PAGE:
The court’s observations were made on a lawsuit by an online clothes seller against an e-commerce platform.
The plaintiff alleged that the defendant’s platform allowed third-party sellers to “latch on” to its product listings.
The court, in its interim order, said that prima facie, the defendant was permitting other third-party sellers to “latch on” to the best sellers in one particular segment of products and directed the defendant to disable the feature in relation to the plaintiff and restrained it allowing any third-party sellers from “latching on” to the mark and product listings of the plaintiff.
“In the opinion of this Court, permitting a third-party seller to ‘latch on’, in this manner, to the Plaintiff’s name/mark and product listings is nothing but ‘riding piggy back’ as is known in the traditional passing-off sense. It amounts to taking unfair advantage of the goodwill that resides in the Plaintiff’s mark and business,” said the court in its order dated August 2.
“This Court is satisfied that such a feature cannot be allowed to be used or offered, to the detriment of the owner of the brand or the person who has created the original product. Consent and authorisation of the brand owner and the listing owner would be required before such conduct by any seller is permitted,” it said.
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The plaintiff told the court that the defendant was “encouraging and allowing third-party sellers” to “latch on” and use its mark along with the photographs of its products.
It was the plaintiff’s grievance that by doing so, several third-party sellers who are not connected to it were able to portray themselves as the plaintiff and ride on its popularity, leading to the loss of business to such small and medium entrepreneurs.
The court said that while e-commerce platforms provide an alternate platform for small and medium entrepreneurs to conduct their businesses in a profitable manner, certain features on these platforms can also cause damage to them.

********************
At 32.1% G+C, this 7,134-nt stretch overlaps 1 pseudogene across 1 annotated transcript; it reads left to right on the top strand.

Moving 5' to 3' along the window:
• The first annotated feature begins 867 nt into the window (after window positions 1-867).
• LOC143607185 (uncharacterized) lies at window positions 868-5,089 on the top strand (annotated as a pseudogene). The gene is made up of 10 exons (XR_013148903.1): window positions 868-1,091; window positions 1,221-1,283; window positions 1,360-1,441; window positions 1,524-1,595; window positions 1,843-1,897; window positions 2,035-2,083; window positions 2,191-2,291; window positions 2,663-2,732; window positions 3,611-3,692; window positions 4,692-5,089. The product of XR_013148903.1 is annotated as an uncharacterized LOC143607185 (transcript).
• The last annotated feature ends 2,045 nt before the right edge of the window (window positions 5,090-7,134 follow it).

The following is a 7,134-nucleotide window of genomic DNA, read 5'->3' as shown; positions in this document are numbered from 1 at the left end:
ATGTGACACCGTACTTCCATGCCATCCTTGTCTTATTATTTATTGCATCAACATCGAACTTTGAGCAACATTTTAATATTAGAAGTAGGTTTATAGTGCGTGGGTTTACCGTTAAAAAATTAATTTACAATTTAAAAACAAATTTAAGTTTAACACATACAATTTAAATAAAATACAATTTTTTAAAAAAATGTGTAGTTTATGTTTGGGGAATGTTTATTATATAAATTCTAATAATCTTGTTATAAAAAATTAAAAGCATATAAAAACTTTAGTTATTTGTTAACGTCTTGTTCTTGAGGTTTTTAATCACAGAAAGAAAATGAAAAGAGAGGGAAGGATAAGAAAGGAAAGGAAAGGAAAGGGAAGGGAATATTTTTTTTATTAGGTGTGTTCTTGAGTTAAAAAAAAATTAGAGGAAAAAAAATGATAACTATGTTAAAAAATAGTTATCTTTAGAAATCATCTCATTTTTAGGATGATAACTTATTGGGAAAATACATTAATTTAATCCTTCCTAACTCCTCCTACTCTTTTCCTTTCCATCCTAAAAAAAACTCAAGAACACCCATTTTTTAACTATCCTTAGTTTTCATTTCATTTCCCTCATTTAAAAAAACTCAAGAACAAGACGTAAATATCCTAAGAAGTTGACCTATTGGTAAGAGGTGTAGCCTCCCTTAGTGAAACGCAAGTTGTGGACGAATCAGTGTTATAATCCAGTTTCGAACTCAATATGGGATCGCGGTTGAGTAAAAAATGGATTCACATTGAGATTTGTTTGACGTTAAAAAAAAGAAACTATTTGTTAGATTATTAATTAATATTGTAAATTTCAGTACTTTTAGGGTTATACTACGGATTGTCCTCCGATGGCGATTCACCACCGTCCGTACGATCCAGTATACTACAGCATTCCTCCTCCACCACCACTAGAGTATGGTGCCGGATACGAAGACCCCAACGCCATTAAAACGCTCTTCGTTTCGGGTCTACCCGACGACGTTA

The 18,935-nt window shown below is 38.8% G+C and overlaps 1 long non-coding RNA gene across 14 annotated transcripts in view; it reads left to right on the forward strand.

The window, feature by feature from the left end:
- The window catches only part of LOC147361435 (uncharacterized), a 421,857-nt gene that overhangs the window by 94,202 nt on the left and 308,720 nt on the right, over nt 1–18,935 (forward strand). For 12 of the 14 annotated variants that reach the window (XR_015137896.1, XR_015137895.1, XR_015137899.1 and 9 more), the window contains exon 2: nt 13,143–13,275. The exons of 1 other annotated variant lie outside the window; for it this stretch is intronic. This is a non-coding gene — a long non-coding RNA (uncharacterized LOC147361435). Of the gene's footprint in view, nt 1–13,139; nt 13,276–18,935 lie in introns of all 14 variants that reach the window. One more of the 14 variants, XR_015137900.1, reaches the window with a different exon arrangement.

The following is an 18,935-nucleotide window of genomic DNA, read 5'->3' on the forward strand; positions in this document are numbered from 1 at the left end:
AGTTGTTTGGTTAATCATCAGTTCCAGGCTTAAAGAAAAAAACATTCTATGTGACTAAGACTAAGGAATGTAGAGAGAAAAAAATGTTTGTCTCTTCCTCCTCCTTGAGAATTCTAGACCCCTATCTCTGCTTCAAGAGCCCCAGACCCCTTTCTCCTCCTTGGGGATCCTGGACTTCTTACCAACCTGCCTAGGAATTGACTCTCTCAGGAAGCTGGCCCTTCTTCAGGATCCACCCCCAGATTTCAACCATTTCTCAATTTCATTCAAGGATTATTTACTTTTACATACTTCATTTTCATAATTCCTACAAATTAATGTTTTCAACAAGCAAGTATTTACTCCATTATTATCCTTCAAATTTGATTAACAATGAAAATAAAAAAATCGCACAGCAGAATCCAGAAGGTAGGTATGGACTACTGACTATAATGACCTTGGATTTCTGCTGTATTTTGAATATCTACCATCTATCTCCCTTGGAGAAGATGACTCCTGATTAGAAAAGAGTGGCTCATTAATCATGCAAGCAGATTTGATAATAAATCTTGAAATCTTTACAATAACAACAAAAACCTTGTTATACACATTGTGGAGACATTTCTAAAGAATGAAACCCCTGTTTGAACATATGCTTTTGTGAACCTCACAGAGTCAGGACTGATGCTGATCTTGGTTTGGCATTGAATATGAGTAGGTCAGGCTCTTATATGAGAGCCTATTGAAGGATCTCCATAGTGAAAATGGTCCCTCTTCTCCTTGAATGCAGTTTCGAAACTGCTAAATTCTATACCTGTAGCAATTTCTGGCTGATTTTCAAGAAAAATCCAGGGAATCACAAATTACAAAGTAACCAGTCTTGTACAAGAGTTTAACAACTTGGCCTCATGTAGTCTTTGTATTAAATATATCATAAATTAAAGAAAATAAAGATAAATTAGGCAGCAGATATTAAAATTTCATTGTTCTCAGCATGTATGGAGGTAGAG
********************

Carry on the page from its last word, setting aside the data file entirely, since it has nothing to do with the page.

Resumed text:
“A perusal of the above slides shows that whenever a seller wishes to place some listings in a specific product category, a recommendation on the basis of the business conducted on its portal is given as to which are the ‘Best Seller’ products. The caption “Grow your business by 3x” along with specific data, is also projected in order to entice the new seller to ‘latch on’ to popular product listings. The said seller is then permitted to ‘ADD the LISTING’ to his listing page,” the court recorded.
“In the context of e-commerce, this Court has no doubt that ‘latching on’ by unauthorised sellers results in and constitutes ‘passing off’ as known in the brick and mortar world. It is a mode of encashing upon the reputation of the Plaintiff which he has painstakingly built,” the court observed.
The e-commerce platform said that the mark of the plaintiff was not registered and thus there was no method of checking as to whether the mark was entitled to protection.
It nonetheless said that without prejudice to its stand, it would take down the listings.
The court granted time to the defendant to state its stand to the plaintiff’s plea and listed the case for further hearing in November.